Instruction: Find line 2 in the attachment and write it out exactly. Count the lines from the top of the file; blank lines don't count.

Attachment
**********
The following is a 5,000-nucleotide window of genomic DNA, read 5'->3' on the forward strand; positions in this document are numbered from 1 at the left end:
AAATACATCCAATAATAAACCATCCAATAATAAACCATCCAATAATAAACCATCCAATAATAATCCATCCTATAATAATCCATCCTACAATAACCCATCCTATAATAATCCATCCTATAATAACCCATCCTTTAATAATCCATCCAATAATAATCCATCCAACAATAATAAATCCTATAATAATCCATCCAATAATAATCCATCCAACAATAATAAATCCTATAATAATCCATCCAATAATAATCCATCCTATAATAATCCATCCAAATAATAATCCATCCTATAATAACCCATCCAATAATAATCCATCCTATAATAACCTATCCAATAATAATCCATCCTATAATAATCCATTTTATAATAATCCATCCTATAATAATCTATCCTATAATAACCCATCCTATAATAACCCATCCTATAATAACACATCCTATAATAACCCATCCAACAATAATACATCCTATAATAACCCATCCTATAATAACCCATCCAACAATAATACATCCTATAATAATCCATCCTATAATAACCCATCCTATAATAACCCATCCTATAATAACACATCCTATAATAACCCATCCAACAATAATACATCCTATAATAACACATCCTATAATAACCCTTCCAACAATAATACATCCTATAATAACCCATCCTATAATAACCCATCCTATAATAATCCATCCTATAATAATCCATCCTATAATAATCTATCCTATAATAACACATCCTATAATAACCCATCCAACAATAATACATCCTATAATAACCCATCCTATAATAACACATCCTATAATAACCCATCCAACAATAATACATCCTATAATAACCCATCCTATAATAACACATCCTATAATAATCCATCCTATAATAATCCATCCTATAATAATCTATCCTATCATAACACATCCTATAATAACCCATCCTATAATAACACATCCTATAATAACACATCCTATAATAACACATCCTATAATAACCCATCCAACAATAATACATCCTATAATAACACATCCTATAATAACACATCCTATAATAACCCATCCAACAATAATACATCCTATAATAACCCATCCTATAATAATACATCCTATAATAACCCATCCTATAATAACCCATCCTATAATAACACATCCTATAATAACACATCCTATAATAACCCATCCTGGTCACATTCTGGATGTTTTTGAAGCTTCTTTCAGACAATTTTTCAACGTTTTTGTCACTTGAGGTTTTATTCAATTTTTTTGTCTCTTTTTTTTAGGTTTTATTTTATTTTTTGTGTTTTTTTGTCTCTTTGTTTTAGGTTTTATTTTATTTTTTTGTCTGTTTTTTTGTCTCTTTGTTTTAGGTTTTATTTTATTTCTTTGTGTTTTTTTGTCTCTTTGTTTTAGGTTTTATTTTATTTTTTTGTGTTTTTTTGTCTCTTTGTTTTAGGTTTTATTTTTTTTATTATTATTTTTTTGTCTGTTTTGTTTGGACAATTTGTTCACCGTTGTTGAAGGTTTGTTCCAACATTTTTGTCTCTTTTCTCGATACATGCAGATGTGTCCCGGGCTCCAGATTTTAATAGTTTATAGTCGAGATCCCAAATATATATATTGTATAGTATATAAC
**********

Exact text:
AAATACATCCAATAATAAACCATCCAATAATAAACCATCCAATAATAAACCATCCAATAATAATCCATCCTATAATAATCCATCCTACAATAACCCATCCTATAATAATCCATCCTATAATAACCCATCCTTTAATAATCCATCCAATAATAATCCATCCAACAATAATAAATCCTATAATAATCCATCCAATAATAATCCATCCAACAATAATAAATCCTATAATAATCCATCCAATAATAATCCATCCTATAATAATCCATCCAAATAATAATCCATCCTATAATAACCCATCCAATAATAATCCATCCTATAATAACCTATCCAATAATAATCCATCCTATAATAATCCATTTTATAATAATCCATCCTATAATAATCTATCCTATAATAACCCATCCTATAATAACCCATCCTATAATAACACATCCTATAATAACCCATCCAACAATAATACATCCTATAATAACCCATCCTATAATAACCCATCCAACAATAATACATCCTATAATAATCCATCCTATAATAACCCATCCTATAATAACCCATCCTATAATAACACATCCTATAATAACCCATCCAACAATAATACATCCTATAATAACACATCCTATAATAACCCTTCCAACAATAATACATCCTATAATAACCCATCCTATAATAACCCATCCTATAATAATCCATCCTATAATAATCCATCCTATAATAATCTATCCTATAATAACACATCCTATAATAACCCATCCAACAATAATACATCCTATAATAACCCATCCTATAATAACACATCCTATAATAACCCATCCAACAATAATACATCCTATAATAACCCATCCTATAATAACACATCCTATAATAATCCATCCTATAATAATCCATCCTATAATAATCTATCCTATCATAACACATCCTATAATAACCCATCCTATAATAACACATCCTATAATAACACATCCTATAATAACACATCCTATAATAACCCATCCAACAATAATACATCCTATAATAACACATCCTATAATAACACATCCTATAATAACCCATCCAACAATAATACATCCTATAATAACCCATCCTATAATAATACATCCTATAATAACCCATCCTATAATAACCCATCCTATAATAACACATCCTATAATAACACATCCTATAATAACCCATCCTGGTCACATTCTGGATGTTTTTGAAGCTTCTTTCAGACAATTTTTCAACGTTTTTGTCACTTGAGGTTTTATTCAATTTTTTTGTCTCTTTTTTTTAGGTTTTATTTTATTTTTTGTGTTTTTTTGTCTCTTTGTTTTAGGTTTTATTTTATTTTTTTGTCTGTTTTTTTGTCTCTTTGTTTTAGGTTTTATTTTATTTCTTTGTGTTTTTTTGTCTCTTTGTTTTAGGTTTTATTTTATTTTTTTGTGTTTTTTTGTCTCTTTGTTTTAGGTTTTATTTTTTTTATTATTATTTTTTTGTCTGTTTTGTTTGGACAATTTGTTCACCGTTGTTGAAGGTTTGTTCCAACATTTTTGTCTCTTTTCTCGATACATGCAGATGTGTCCCGGGCTCCAGATTTTAATAGTTTATAGTCGAGATCCCAAATATATATATTGTATAGTATATAAC